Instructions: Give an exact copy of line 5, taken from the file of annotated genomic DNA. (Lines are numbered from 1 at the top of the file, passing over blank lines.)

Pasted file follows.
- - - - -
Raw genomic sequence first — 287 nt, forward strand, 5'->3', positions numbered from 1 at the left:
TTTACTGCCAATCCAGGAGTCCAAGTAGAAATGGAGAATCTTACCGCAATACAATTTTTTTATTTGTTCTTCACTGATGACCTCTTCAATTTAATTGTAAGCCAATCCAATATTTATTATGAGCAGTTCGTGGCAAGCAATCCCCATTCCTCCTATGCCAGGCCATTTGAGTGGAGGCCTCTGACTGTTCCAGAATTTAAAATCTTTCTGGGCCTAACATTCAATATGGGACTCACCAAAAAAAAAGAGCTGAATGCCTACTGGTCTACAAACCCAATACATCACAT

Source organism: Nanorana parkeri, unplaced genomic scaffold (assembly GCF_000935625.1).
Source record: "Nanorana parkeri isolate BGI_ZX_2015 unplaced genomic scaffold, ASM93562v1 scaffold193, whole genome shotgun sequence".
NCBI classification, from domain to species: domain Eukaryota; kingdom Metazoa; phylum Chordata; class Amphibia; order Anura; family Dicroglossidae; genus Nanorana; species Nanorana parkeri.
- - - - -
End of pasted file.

NCBI classification, from domain to species: domain Eukaryota; kingdom Metazoa; phylum Chordata; class Amphibia; order Anura; family Dicroglossidae; genus Nanorana; species Nanorana parkeri.